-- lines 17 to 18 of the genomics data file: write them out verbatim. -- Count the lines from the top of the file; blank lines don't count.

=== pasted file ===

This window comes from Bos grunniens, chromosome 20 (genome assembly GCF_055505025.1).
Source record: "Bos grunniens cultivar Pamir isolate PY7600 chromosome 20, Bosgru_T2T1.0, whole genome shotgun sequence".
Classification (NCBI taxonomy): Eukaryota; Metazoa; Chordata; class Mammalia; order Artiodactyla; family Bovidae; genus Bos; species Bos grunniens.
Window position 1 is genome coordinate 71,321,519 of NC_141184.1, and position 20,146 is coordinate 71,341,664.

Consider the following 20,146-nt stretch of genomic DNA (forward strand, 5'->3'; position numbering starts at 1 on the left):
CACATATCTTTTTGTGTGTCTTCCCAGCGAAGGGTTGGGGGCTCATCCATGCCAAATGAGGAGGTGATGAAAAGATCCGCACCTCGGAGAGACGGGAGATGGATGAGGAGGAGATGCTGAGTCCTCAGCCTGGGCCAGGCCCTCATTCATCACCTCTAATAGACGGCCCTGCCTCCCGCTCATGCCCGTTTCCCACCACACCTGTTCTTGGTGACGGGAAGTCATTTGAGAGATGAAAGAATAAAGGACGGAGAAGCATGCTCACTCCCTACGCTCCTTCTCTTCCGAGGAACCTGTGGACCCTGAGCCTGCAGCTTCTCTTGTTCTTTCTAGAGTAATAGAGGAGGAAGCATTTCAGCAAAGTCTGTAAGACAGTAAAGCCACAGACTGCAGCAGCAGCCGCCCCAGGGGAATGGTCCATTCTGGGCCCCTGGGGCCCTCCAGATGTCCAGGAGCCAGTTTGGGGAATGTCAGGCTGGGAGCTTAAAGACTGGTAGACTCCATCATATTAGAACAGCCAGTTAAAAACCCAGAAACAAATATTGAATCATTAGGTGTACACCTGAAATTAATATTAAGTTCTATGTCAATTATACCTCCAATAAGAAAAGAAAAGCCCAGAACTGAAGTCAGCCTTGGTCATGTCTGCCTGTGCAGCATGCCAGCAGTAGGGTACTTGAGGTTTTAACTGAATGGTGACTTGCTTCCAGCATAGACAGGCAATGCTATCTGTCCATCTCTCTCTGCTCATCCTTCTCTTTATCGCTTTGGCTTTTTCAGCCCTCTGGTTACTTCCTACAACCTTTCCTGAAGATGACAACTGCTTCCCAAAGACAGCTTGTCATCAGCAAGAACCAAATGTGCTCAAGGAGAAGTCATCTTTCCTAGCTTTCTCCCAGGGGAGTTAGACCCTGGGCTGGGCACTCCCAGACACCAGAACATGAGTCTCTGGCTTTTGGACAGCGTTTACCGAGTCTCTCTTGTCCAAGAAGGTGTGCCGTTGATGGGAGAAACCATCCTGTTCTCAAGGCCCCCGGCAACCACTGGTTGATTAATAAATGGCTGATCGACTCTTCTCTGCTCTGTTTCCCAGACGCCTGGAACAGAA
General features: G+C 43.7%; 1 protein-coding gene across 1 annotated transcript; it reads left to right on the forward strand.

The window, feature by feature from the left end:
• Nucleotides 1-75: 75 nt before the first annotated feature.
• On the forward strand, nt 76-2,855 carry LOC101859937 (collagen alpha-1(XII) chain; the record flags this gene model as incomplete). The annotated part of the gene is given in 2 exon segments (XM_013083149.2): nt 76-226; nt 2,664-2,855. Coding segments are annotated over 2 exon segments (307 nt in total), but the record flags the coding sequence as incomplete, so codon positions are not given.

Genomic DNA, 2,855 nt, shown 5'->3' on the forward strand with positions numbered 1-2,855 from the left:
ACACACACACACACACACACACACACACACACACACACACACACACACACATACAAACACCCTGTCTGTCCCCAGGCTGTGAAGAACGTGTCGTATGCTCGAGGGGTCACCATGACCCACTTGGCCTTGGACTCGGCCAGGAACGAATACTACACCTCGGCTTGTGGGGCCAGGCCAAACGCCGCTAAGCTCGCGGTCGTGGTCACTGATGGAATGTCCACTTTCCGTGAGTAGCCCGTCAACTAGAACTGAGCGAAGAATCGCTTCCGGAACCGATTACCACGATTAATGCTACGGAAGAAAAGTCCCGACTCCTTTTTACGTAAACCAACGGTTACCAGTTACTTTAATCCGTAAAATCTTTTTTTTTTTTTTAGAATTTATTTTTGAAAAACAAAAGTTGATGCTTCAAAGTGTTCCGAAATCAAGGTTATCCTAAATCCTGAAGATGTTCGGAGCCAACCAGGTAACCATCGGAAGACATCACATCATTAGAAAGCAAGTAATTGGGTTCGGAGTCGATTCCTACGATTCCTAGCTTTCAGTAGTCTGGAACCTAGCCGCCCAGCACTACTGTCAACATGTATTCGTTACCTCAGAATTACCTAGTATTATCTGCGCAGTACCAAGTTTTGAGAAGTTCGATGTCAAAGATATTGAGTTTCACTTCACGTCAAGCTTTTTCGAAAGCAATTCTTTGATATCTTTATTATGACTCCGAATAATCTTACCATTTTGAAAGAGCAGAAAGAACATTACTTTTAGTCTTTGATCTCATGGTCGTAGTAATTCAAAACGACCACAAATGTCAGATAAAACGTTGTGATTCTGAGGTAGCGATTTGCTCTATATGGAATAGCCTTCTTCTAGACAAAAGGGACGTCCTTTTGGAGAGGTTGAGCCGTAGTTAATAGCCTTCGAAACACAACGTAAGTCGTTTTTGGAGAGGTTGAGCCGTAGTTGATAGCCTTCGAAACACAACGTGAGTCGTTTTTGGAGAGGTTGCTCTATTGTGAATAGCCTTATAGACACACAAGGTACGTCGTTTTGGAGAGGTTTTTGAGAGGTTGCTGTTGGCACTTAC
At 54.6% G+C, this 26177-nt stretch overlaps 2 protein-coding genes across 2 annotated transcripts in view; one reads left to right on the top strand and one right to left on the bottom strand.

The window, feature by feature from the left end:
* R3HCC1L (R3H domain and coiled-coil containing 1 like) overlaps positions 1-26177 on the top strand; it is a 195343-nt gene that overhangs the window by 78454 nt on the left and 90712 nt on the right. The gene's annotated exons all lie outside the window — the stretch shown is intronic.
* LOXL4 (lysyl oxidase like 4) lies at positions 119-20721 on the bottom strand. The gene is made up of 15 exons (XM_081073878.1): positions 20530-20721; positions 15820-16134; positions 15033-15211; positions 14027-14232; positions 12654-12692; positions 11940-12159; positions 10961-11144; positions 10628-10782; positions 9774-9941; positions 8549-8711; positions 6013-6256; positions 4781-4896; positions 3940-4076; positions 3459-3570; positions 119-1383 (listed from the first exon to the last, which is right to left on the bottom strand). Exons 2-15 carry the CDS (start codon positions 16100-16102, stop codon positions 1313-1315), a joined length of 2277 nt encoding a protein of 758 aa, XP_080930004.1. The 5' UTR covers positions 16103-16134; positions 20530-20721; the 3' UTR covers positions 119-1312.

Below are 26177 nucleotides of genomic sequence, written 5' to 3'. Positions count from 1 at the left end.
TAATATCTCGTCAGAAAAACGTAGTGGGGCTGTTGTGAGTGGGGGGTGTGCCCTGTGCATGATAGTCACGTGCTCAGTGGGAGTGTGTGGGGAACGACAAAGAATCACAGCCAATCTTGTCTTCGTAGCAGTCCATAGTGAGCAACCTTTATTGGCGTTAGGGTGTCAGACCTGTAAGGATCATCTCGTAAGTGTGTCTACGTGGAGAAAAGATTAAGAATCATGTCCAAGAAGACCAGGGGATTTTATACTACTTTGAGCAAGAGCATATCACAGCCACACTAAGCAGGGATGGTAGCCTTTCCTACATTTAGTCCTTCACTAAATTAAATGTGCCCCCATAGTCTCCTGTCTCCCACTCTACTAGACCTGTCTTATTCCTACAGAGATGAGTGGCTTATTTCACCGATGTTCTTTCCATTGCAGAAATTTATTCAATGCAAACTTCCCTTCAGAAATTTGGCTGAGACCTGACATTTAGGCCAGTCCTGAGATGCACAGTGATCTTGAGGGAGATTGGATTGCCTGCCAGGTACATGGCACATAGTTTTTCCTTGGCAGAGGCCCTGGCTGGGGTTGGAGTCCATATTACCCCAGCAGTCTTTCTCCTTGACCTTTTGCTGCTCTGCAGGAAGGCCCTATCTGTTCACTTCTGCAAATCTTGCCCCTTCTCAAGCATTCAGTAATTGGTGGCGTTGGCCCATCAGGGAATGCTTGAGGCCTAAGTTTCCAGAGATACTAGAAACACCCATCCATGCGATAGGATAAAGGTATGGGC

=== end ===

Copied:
Below are 26177 nucleotides of genomic sequence, written 5' to 3'. Positions count from 1 at the left end.
TAATATCTCGTCAGAAAAACGTAGTGGGGCTGTTGTGAGTGGGGGGTGTGCCCTGTGCATGATAGTCACGTGCTCAGTGGGAGTGTGTGGGGAACGACAAAGAATCACAGCCAATCTTGTCTTCGTAGCAGTCCATAGTGAGCAACCTTTATTGGCGTTAGGGTGTCAGACCTGTAAGGATCATCTCGTAAGTGTGTCTACGTGGAGAAAAGATTAAGAATCATGTCCAAGAAGACCAGGGGATTTTATACTACTTTGAGCAAGAGCATATCACAGCCACACTAAGCAGGGATGGTAGCCTTTCCTACATTTAGTCCTTCACTAAATTAAATGTGCCCCCATAGTCTCCTGTCTCCCACTCTACTAGACCTGTCTTATTCCTACAGAGATGAGTGGCTTATTTCACCGATGTTCTTTCCATTGCAGAAATTTATTCAATGCAAACTTCCCTTCAGAAATTTGGCTGAGACCTGACATTTAGGCCAGTCCTGAGATGCACAGTGATCTTGAGGGAGATTGGATTGCCTGCCAGGTACATGGCACATAGTTTTTCCTTGGCAGAGGCCCTGGCTGGGGTTGGAGTCCATATTACCCCAGCAGTCTTTCTCCTTGACCTTTTGCTGCTCTGCAGGAAGGCCCTATCTGTTCACTTCTGCAAATCTTGCCCCTTCTCAAGCATTCAGTAATTGGTGGCGTTGGCCCATCAGGGAATGCTTGAGGCCTAAGTTTCCAGAGATACTAGAAACACCCATCCATGCGATAGGATAAAGGTATGGGC